However, it hasn’t been smooth sailing in the opening days, with some players stuck in their hotel room for long periods – despite test results being expected within 24 hours – and having problems booking courts.
Tournament officials became aware of the delays and the subsequent flow-on issues and tried to mitigate the wait times with local health authorities.
A Tennis Australia spokesman said in a statement to the Herald Sun: “The local organisers have done an incredible job preparing everything for AO qualifying in a very short space of time.
“The conditions for the players in both Dubai and Doha are excellent and … we are working closely with local organisers and health authorities to ensure the process is as straightforward as possible, and always with the priority being the health and safety of everyone.
“Although there have been delays with the return of some test results, the process is generally working well and the players will all have the chance to prepare appropriately and be ready to compete on Sunday.”
It’s also understood not all tournament protocols are being strictly followed, including officials not always sanitising courts in the allocated 10 minutes between each training session.
In most cases, athletes and team members needed to return a negative PCR (Polymerase chain reaction) test before leaving their country, then were tested again on arrival.
As per the Doha fact sheet, players and their team can then travel to their hotel, where they must remain until the negative result is communicated.
Players didn’t receive tournament accreditation and weren’t able to travel to the site to train until the result was confirmed.
The rules state that any positive test after arriving means the player cannot compete in qualifying.
There was a slight variance in Dubai, where players and support team members underwent a COVID-19 screening and PCR testing – a nasopharyngeal swab – upon arrival at their hotel.
A subsequent positive test also results in the player being withdrawn, and they would be required to isolate immediately.
The Dubai fact sheet states if a credentialed attendee tests positive, they must quarantine at a Dubai Health Authority-appointed hotel for 14 days with mild symptoms, or be hospitalised if symptoms are serious.
It’s all part of the difficulties Tennis Australia is facing in making sure this year’s Australian Open, which begins on February 8 at Melbourne Park, not only goes ahead but is safe and a success.
Tournament director Craig Tiley already detailed this week how they planned to use up to 18 planes, at 20 per cent capacity, to fly international players to Australia next week.
Qualifying matches begin on Sunday.
Barty flags Australian Open lead-in plans
World No.1 Ash Barty will kickstart her bid for Australian Open glory at one of the WTA 500 tournaments in Melbourne the week before the grand slam.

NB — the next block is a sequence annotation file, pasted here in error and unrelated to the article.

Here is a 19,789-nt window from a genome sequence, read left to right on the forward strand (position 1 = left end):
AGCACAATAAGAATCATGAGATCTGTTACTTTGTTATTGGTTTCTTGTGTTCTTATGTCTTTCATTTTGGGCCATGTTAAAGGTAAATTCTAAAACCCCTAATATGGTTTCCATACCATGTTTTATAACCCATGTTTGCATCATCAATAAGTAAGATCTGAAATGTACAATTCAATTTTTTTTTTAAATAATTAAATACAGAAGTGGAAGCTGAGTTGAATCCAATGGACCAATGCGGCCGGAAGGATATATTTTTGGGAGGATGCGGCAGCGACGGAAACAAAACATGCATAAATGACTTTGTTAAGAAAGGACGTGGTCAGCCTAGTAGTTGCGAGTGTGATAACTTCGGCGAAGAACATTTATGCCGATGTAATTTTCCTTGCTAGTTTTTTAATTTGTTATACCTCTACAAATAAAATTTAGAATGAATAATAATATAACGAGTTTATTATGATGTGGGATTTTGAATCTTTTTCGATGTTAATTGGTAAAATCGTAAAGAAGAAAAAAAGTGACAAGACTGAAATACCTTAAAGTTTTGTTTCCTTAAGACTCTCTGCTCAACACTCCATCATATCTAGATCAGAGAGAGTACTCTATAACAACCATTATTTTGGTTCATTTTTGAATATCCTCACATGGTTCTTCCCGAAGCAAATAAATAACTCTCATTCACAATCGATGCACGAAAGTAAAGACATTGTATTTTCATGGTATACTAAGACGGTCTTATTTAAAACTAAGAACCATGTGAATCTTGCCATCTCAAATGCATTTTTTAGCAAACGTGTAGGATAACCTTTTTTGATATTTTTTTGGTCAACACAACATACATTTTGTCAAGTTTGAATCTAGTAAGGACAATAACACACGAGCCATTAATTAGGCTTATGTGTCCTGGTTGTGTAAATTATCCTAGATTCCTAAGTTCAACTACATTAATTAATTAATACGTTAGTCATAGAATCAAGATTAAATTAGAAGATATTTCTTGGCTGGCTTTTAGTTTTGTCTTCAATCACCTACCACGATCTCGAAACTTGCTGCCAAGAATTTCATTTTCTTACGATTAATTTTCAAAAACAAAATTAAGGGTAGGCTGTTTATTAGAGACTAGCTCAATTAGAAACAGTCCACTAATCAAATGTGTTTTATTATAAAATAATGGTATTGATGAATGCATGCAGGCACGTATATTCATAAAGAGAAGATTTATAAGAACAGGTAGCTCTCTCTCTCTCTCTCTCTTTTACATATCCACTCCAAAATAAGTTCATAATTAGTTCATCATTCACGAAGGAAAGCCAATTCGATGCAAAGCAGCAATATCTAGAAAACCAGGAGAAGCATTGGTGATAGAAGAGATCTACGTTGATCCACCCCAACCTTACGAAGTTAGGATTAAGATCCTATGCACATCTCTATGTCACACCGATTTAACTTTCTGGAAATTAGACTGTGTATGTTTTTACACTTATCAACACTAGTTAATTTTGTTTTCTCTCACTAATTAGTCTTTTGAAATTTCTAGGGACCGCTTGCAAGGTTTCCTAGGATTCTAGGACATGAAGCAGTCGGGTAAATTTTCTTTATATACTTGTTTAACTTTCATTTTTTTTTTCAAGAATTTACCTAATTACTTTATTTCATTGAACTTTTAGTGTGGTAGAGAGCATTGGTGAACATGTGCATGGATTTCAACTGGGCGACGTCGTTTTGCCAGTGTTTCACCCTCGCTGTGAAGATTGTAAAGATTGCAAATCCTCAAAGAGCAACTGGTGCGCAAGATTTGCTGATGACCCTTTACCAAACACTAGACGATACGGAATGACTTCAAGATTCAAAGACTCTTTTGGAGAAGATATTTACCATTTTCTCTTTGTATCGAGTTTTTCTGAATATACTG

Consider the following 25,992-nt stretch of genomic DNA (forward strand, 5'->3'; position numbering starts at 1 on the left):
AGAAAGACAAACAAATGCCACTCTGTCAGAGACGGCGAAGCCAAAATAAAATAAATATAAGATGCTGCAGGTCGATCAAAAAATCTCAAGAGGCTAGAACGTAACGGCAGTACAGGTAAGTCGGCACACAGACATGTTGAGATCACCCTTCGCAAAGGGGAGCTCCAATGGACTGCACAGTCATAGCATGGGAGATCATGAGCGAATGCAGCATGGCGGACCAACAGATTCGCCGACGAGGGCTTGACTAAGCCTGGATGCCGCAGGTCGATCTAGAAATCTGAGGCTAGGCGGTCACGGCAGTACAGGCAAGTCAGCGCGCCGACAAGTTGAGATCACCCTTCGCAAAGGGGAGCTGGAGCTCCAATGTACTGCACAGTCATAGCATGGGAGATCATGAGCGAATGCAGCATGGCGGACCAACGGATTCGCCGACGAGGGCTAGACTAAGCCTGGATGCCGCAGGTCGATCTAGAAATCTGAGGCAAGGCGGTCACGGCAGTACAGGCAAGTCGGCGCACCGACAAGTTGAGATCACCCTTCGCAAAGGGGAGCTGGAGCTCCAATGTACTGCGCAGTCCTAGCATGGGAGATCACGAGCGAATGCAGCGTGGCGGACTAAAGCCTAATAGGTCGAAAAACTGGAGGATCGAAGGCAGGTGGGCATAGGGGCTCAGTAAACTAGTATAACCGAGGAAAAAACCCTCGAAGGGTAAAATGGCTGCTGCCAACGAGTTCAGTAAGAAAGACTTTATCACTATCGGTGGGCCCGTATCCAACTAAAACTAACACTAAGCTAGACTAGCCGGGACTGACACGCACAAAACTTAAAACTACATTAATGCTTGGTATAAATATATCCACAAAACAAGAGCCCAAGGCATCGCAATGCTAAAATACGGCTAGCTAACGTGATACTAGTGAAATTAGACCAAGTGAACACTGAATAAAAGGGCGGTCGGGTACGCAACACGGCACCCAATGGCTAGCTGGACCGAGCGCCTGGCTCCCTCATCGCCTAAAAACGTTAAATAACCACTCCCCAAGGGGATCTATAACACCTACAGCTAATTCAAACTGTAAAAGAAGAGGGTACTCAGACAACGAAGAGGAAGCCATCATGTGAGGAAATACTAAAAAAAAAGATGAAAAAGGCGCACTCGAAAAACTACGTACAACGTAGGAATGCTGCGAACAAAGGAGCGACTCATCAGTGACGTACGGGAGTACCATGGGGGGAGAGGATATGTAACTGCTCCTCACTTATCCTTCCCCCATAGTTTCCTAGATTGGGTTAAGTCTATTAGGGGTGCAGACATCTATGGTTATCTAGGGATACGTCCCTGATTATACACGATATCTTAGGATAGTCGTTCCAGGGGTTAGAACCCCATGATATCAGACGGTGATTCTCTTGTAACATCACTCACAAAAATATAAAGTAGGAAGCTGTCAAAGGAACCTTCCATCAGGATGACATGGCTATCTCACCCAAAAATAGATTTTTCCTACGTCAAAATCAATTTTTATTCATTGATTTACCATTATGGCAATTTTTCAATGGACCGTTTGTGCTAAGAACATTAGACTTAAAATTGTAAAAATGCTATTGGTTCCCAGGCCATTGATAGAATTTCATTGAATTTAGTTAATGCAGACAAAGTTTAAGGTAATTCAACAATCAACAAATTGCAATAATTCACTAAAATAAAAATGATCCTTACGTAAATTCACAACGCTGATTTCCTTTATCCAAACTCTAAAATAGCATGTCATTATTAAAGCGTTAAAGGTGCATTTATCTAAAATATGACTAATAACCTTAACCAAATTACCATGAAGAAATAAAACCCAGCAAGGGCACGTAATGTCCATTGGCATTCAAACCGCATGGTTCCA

It will be Barty’s first competitive hitout since losing in the semi-finals in Doha, Qatar, in late February last year after choosing not to travel during the COVID-19 pandemic.
Just one player is missing from the world’s top 50 among those contesting the women’s events at Melbourne Park, with another Australian, Ajla Tomljanovic, also a direct acceptance.
There will be three men’s events there in the same week, including the ATP Cup and two ATP 250 tournaments, with Australians Nick Kyrgios and Jordan Thompson entered but in different events.
Alex de Minaur, John Millman, John Peers and Luke Saville will represent Australia at the second ATP Cup, between February 1 and 5.
The lead-in tournaments to the Australian Open, starting on January 31, will be named to recognise key Victoria regions impacted and still facing the challenges of bushfires and the coronavirus pandemic.
The women’s events will be called the Gippsland Trophy and Yarra Valley Classic, while the men’s tournaments are the Great Ocean Road Open and the Murray River Open.
Phillip Island will be attached to the WTA event being held in the second week of the Australian Open.
Barty, who famously won the 2019 French Open, is a traditionally strong performer in the lead-in tournaments.
The 24-year-old won the inaugural Adelaide International title last year before becoming the first local woman to reach the Australian Open semi-finals since Wendy Turnbull in 1984.
Barty’s rivals include 23-times grand slam champion Serena Williams, world No.2 Simona Halep and previous AO champions Sofia Kenin, Naomi Osaka, Victoria Azarenka and Angelique Kerber.
Both WTA events will be 64-player draws, with the top-32 ranked players split across them.
The men’s fields were divided earlier in the week, with Kyrgios pitted against the likes of Stan Wawrinka and Grigor Dimitrov, while Thompson’s competition includes David Goffin and Karen Khachanov.
Most of the world’s top-20 players are competing in the ATP Cup, but a combined 19 top-40 players are in title contention across the two ATP 250s.
Melbourne Park will be separated into three zones for all tournaments this summer, with fans able to buy a corresponding ticket.
Ticket details are still to be announced.